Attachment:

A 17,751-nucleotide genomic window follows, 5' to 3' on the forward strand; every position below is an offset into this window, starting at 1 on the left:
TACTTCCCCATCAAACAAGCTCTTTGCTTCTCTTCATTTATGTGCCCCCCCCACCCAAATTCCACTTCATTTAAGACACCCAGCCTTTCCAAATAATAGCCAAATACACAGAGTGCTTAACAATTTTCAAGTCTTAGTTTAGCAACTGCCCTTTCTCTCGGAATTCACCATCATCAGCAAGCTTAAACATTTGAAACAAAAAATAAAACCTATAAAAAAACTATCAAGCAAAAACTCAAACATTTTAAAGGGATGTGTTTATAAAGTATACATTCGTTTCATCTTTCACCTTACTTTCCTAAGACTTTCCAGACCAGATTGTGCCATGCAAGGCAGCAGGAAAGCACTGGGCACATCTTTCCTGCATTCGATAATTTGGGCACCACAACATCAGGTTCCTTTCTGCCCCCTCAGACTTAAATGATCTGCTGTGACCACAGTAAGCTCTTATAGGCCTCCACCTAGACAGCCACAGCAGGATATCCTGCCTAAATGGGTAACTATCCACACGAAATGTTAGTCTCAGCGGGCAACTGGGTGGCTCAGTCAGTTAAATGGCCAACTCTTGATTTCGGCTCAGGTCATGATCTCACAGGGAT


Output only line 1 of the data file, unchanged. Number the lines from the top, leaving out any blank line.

A 17,751-nucleotide genomic window follows, 5' to 3' on the forward strand; every position below is an offset into this window, starting at 1 on the left: